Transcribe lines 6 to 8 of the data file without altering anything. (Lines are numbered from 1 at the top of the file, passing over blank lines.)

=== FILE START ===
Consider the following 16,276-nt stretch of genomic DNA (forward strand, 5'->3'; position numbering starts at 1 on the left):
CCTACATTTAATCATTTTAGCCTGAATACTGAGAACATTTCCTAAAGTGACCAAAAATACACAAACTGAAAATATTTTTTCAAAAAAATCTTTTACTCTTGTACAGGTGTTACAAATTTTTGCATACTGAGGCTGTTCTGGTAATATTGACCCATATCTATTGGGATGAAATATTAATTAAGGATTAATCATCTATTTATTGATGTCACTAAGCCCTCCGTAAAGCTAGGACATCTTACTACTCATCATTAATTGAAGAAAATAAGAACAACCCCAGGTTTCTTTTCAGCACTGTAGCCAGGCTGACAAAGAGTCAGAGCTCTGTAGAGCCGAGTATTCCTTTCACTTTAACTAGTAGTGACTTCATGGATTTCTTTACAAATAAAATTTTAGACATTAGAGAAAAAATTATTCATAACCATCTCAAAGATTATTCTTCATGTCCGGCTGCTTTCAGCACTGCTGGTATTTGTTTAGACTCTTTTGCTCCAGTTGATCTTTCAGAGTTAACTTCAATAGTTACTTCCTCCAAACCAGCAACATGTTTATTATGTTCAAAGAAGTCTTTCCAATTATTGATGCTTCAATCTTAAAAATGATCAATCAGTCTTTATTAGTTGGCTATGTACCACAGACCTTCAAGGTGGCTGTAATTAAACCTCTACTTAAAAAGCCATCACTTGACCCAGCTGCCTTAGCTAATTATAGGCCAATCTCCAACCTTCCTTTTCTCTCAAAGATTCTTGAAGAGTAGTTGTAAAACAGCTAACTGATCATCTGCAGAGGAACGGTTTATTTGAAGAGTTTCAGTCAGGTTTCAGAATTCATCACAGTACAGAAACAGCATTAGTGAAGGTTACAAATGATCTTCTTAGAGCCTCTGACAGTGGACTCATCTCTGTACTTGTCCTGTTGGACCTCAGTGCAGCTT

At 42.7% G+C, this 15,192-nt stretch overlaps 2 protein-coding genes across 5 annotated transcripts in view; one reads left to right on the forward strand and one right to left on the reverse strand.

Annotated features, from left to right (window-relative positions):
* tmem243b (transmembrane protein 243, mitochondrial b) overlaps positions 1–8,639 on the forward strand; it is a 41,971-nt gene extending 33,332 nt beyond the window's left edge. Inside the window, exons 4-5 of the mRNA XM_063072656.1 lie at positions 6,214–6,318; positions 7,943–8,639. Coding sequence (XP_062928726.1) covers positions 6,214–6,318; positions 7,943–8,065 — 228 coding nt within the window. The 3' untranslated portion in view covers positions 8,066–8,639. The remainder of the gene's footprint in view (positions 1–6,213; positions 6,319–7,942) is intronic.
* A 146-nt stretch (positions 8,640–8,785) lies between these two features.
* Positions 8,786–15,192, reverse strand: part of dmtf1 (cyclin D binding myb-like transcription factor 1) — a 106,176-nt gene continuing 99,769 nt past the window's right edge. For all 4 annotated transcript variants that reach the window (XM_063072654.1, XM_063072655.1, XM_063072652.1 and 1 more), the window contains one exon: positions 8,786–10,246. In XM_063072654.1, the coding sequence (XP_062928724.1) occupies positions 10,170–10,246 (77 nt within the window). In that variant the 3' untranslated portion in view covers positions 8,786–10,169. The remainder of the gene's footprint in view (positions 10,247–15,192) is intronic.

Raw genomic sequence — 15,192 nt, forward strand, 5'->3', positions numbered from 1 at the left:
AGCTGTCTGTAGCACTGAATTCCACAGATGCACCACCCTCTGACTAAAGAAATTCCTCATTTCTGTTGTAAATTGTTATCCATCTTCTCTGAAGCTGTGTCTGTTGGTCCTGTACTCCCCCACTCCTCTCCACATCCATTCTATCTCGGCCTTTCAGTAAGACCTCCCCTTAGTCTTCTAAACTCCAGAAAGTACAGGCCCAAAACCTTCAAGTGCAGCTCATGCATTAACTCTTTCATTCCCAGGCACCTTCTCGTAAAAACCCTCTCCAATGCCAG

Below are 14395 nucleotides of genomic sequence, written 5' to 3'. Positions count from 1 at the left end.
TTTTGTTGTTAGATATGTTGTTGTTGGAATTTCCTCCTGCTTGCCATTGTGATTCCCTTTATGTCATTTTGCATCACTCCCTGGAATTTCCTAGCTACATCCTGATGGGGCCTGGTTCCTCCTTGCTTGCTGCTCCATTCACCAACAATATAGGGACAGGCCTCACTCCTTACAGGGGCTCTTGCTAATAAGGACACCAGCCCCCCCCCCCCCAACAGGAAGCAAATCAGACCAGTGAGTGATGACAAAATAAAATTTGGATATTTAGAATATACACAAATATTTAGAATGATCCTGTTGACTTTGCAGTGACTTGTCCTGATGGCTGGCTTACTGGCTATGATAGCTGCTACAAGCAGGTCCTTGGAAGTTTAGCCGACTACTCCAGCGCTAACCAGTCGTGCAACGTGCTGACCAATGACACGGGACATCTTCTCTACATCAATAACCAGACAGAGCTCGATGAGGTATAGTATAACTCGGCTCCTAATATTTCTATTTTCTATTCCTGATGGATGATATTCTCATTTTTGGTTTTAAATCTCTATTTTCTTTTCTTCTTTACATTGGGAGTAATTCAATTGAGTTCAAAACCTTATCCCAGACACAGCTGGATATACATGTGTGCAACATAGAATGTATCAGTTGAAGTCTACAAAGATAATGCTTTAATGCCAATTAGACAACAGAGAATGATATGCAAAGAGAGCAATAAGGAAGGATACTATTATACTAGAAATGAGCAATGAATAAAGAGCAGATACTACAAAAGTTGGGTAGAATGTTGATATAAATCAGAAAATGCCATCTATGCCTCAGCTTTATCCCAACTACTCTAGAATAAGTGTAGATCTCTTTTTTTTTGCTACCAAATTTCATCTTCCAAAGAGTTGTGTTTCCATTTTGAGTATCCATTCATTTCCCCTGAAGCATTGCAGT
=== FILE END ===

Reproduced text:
* A 146-nt stretch (positions 8,640–8,785) lies between these two features.
* Positions 8,786–15,192, reverse strand: part of dmtf1 (cyclin D binding myb-like transcription factor 1) — a 106,176-nt gene continuing 99,769 nt past the window's right edge. For all 4 annotated transcript variants that reach the window (XM_063072654.1, XM_063072655.1, XM_063072652.1 and 1 more), the window contains one exon: positions 8,786–10,246. In XM_063072654.1, the coding sequence (XP_062928724.1) occupies positions 10,170–10,246 (77 nt within the window). In that variant the 3' untranslated portion in view covers positions 8,786–10,169. The remainder of the gene's footprint in view (positions 10,247–15,192) is intronic.

Raw genomic sequence — 15,192 nt, forward strand, 5'->3', positions numbered from 1 at the left: